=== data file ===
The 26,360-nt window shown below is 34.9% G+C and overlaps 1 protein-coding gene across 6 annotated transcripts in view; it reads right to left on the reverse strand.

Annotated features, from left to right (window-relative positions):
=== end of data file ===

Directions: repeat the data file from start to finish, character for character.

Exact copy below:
The 26,360-nt window shown below is 34.9% G+C and overlaps 1 protein-coding gene across 6 annotated transcripts in view; it reads right to left on the reverse strand.

Annotated features, from left to right (window-relative positions):